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Worried about buying a home? See if you can become a homeowner.

If you’re unsure about buying a property, it may be because you’re worried about paying your mortgage. No need to be concerned: practical solutions are available. Take a look at your finances and calculate how much you could borrow. Here’s how to start.

Build your budget

Do you have student loans to reimburse? Was your car purchased on credit? No stress. Take a look at your debts and when they’ll be paid off. Your actual and projected debt ratio will give you a view on your ability to reimburse your mortgage.   

Draw up a budget

Since expenses such as restaurant meals, rent and pre-authorized payments can add up quickly, you may not be fully aware of where your money is going. That makes it hard to know how much you can set aside to buy a home. To find out, you need a clear overview of your finances.

On the income side, list your salary as well as any tips, commissions, investment income, pensions, etc.

On the expense side, put your rent, groceries and entertainment but don’t forget the takeout coffees you buy every week or the restaurant lunches you spend on when you don’t feel like bringing your lunch to work.

A good way to get a clear picture of your financial situation is to use your bank card for all your transactions. At the end of the month, you’ll easily be able to see what’s listed in the withdrawal and deposit columns. You’ll know exactly where you’re at.

At that point, you can create a budget with different categories for income and expense items, including the relevant amounts.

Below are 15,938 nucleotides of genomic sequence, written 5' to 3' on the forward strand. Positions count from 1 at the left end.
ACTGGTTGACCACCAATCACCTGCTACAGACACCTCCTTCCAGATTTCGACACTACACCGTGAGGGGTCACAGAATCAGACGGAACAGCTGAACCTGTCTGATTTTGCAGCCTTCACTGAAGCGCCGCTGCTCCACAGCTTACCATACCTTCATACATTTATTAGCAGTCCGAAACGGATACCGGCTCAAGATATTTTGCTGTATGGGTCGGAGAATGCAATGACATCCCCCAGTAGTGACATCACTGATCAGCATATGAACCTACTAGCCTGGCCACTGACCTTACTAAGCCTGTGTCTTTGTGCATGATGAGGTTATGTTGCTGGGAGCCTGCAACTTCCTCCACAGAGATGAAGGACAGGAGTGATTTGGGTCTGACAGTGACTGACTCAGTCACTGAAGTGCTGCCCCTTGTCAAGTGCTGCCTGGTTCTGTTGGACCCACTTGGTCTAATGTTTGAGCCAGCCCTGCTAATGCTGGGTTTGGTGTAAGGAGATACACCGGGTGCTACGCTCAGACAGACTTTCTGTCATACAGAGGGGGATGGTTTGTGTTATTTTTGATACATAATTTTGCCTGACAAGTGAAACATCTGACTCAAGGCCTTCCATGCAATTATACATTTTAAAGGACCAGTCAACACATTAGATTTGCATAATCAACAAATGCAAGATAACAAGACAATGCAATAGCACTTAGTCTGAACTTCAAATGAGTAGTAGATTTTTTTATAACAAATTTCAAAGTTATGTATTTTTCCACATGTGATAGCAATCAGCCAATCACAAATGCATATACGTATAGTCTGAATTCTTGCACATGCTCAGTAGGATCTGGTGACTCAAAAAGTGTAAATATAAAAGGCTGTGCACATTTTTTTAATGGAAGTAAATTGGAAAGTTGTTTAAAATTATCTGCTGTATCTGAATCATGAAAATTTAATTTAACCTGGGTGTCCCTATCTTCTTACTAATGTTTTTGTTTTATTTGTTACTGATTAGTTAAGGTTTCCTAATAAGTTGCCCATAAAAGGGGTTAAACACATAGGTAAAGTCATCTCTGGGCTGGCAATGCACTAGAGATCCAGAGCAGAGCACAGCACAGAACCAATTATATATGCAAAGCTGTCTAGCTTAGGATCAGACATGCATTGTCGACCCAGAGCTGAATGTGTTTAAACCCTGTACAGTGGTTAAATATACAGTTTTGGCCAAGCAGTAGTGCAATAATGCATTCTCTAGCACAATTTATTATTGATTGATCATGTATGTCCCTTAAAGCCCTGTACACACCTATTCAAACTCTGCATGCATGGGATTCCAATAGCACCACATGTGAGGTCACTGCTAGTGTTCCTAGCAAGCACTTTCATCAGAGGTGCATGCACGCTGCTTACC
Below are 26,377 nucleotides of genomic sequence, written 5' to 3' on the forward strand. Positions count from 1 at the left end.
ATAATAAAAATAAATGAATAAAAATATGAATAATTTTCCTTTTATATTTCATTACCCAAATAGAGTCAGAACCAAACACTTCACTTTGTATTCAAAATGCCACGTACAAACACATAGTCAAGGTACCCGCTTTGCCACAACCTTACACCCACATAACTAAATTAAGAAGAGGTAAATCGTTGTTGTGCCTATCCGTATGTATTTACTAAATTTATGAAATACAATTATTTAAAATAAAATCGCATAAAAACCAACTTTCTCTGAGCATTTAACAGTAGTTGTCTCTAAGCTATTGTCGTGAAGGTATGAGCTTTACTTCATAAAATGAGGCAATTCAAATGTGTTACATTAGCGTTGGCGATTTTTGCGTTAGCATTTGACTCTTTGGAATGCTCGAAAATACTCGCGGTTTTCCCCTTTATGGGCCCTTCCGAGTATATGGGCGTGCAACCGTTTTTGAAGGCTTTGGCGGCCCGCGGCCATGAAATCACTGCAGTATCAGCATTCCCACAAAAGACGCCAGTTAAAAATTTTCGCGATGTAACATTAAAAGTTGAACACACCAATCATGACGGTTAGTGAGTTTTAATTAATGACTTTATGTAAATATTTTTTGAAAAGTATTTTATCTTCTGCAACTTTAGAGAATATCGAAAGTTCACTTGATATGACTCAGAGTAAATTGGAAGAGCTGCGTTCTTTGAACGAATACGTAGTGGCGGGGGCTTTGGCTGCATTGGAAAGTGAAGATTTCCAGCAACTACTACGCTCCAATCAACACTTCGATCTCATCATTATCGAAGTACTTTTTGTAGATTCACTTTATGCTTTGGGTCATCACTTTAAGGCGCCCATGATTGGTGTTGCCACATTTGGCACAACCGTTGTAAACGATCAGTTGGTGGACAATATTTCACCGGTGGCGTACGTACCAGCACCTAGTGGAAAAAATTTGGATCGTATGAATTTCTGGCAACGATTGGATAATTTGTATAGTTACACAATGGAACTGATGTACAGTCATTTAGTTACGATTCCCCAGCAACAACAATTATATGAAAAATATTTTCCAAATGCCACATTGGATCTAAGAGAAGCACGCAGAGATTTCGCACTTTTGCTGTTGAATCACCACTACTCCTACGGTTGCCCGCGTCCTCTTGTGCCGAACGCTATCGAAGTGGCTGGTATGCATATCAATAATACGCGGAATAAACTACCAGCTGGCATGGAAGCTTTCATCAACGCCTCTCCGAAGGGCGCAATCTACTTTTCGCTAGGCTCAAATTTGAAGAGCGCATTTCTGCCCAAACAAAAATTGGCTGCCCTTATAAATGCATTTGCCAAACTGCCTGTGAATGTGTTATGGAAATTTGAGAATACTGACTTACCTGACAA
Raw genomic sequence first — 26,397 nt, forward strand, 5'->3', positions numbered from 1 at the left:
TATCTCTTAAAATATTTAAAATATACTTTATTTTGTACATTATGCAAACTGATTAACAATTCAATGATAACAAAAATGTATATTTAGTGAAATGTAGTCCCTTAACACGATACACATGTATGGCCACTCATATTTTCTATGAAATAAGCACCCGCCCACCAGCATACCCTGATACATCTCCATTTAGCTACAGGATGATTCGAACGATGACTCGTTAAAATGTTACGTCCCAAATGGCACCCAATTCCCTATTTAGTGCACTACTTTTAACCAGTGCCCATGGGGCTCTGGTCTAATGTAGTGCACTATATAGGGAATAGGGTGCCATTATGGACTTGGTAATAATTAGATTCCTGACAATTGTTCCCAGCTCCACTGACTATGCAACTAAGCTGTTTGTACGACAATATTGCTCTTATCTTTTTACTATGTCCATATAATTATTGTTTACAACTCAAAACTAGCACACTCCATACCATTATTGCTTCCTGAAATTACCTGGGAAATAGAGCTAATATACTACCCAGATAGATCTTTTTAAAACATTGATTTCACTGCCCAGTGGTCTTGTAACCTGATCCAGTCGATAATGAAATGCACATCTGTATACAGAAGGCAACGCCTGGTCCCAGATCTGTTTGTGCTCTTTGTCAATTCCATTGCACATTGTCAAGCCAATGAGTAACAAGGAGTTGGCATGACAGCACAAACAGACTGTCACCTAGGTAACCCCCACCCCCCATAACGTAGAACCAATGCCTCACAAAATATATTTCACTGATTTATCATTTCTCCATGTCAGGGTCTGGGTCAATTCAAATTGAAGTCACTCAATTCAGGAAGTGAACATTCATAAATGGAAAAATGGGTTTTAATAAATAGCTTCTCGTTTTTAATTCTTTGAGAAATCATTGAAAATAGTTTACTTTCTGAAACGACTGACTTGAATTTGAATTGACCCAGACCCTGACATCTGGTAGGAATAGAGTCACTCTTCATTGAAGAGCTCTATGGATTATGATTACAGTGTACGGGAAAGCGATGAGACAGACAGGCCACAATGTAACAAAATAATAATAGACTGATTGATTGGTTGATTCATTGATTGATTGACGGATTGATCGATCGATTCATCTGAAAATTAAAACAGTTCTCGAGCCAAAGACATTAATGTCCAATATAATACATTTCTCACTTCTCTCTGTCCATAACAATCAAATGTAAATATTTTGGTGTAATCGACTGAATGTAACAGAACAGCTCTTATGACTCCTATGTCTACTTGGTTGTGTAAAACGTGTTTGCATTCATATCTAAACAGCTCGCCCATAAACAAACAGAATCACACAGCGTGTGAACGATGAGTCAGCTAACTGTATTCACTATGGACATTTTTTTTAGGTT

Determine your downpayment

The downpayment reduces the amount of your total mortgage loan and the interest included with your payments. Evaluate how much money you can put down on a property, keeping in mind that financial institutions usually require a downpayment representing at least 5% of the home’s price.

The funds for the downpayment can come from your available savings or investments, a donation, an inheritance or even your RRSP if you take advantage of the Home Buyers’ Plan (HBP). 

Take into account the taxes and fees

Before you can move into your new home, you’ll have to pay various expenses and fees. Be sure not to overlook them: there are a lot.

Home appraisal

Your financial institution may require an appraisal to confirm the property’s market value.

Home inspection

You’ll need to hire a home inspector to make sure there are no issues with the home you want to buy.

Lawyer’s or notary’s fees

Every real estate transaction in Canada requires a legal professional. The fees vary based on a number of factors.


Property taxes, school board taxes and land transfer duties are major expenses that are determined by the municipality based on your home’s value.

Electricity, cable and Internet

Contact your local service providers to find out how much it costs to get utilities hooked up.


Determine which repairs and improvements you’d like to make and calculate the necessary costs.

Furniture and appliances

If you’re not keeping your old furniture and appliances, be sure to budget for this major expense item.

Moving expenses

Whether or not you intend to use professional movers, you’ll have some moving costs to cover.

Condo fees

If you’re buying a condo (sometimes called a strata), there will be condo fees to pay each month

Ask an advisor about the best mortgage for you

Fixed or variable rate? Open or closed term? 3 or 5 years? Monthly or biweekly payments?

Rest assured: we’re here to help you decide what fits your needs. We offer flexible mortgage solutions so you can get the best rate for your budget, maximize your initial downpayment and customize a solution geared to your unique profile.

Contact an advisor who can assist you throughout the process.


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